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Coastal inundation in the South

3 years ago

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By Sarah Hannan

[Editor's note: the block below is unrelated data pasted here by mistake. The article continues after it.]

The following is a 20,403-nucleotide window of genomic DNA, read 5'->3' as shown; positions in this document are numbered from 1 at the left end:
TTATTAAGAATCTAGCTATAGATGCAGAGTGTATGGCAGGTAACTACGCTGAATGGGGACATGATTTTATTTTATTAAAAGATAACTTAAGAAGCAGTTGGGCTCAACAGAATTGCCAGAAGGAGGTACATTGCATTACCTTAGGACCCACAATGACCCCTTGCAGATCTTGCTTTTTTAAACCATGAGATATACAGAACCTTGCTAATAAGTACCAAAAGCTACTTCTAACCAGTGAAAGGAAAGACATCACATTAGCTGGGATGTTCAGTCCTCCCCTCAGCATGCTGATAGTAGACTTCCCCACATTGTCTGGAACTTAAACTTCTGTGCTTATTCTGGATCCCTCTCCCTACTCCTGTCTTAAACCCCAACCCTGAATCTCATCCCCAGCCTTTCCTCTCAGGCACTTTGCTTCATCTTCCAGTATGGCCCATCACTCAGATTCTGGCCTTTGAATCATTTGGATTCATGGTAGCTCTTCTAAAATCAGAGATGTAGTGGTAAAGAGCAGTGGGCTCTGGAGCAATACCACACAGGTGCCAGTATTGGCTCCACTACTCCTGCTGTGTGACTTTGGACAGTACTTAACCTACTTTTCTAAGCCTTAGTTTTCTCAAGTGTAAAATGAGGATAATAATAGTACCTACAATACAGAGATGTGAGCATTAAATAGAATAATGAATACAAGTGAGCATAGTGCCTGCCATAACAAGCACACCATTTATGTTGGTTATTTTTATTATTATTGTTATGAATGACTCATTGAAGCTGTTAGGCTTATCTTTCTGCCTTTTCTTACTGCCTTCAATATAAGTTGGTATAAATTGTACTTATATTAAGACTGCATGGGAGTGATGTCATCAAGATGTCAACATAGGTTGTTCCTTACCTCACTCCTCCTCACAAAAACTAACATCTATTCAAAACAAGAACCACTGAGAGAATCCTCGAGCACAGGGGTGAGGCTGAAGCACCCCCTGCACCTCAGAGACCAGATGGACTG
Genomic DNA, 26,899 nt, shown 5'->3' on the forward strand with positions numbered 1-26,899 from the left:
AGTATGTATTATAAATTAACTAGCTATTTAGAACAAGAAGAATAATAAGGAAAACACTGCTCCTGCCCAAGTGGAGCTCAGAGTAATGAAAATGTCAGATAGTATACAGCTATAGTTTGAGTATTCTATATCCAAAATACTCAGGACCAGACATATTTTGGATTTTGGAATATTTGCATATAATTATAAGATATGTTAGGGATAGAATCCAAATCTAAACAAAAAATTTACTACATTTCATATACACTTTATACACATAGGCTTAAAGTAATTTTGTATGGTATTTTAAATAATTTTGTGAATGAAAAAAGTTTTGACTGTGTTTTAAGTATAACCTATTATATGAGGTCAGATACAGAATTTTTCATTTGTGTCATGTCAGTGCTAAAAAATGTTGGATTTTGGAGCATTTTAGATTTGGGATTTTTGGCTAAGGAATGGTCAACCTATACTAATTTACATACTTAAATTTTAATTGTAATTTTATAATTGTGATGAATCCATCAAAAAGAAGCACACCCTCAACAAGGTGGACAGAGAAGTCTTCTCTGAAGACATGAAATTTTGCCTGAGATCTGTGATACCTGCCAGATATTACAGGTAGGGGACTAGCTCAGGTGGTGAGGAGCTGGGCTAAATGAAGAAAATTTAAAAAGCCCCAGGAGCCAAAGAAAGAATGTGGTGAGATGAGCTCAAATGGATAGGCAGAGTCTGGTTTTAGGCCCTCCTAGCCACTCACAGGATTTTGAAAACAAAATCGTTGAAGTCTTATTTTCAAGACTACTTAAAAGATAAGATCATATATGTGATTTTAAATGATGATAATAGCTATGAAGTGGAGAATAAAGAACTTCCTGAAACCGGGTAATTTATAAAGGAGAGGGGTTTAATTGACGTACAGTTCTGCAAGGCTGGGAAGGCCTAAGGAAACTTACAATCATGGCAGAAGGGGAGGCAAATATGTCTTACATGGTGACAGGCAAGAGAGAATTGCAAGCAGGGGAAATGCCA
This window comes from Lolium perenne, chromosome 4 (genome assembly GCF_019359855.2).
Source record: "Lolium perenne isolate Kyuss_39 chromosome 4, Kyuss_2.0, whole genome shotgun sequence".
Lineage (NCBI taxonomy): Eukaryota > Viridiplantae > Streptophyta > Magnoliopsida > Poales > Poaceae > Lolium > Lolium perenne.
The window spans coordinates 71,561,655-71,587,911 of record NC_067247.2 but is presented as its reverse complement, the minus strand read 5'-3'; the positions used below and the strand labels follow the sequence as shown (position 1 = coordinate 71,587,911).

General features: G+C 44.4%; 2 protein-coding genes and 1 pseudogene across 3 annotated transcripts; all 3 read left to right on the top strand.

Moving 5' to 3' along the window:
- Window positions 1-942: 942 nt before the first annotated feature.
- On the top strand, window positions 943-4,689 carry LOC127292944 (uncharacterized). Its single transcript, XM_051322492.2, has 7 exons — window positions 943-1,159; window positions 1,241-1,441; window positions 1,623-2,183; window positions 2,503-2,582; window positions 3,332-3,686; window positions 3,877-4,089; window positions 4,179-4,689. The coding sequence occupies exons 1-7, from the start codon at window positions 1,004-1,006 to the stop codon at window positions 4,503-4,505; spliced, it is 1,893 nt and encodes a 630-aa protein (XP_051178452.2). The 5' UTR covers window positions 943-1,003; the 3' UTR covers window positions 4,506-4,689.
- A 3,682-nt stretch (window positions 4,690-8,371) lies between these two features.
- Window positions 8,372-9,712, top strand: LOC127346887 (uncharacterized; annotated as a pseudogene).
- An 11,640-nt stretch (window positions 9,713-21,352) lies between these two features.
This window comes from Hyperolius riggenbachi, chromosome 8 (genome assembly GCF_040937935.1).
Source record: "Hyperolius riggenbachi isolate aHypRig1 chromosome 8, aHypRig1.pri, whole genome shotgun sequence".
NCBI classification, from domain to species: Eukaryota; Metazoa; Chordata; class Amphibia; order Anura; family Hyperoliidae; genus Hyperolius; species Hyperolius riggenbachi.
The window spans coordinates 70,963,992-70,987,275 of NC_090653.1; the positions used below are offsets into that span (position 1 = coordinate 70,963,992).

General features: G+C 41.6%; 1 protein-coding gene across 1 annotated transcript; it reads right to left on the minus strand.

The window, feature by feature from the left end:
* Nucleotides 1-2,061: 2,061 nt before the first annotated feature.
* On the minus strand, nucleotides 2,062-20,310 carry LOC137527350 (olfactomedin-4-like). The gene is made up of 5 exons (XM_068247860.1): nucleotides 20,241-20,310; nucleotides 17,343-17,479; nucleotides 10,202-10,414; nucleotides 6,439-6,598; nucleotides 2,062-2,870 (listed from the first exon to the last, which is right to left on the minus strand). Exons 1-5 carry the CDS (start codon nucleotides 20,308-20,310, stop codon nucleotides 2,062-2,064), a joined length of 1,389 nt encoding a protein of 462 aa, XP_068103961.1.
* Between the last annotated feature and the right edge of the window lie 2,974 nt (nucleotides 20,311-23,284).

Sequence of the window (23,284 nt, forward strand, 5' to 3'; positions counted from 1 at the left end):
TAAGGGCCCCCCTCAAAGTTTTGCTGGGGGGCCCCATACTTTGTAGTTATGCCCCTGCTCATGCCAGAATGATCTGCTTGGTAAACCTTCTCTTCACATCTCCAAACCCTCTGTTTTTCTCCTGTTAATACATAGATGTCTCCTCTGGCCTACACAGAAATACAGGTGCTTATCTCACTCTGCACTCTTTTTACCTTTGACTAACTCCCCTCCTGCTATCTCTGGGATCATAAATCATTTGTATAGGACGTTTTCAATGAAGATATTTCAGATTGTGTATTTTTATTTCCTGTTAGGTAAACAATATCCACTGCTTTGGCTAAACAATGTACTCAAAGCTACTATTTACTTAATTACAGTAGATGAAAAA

The ongoing coastal inundation caused by the swell waves in the southern coastal region from Beruwala to Hambantota via Galle, has been causing inconvenience to motorists driving along Galle Road as beach sand gets washed onto the main road which can be potentially dangerous to motorists that are riding in light vehicles. Speaking to The Morning, Department of Coastal Conservation and Coastal Resources Management Director General B.K.P. Chandrakeerthi said: “Comparatively, this time, the inundation has been going on for too long and the sand that remains on the main road is routinely cleared so that it will not cause any accidents to motorists driving down the Galle Road stretch from Kahawa to Akurala. This time the swell was so high that it even topped our retention walls that are built in Akurala.” Chandrakeerthi also noted that the sea sand that is being cleared from Galle Road is stocked on several sand piles in Akurala. But in the night, a group has been loading the sand into trucks and stealing it. “We were to gather this sea sand and, once the inundation receded, we were to put it back to the beach. But now there is no sand left for us to do that. The Magistrate of Galle stated that our department should take action against these groups. However, we are unable to keep a person to guard the sand that is cleared from the road,” Chandrakeerthi noted. The Department of Meteorology has forecasted that today (11), the sea areas extending from Kankesanthurai to Colombo via Mannar and from Matara to Pottuvil will be rough, with other sea areas around the island being fairly rough at times. Nearshore sea areas off the coast extending from Beruwala to Hambantota via Galle might experience surges due to the effect of swell waves, having a height of 2.0-2.5 m (this is not the height of nearshore waves). Naval and fishing communities and those living in coastal areas are requested to be vigilant. The Department of Coastal Conservation and Coastal Resources Management has estimated that at least Rs. 150 million will be spent to erect retention walls in areas where there is severe coastal inundation and erosion. A continuous study is also being carried out to identify the critical areas that would need to be looked into to conserve the beaches around Sri Lanka, Chandrakeerthi concluded.

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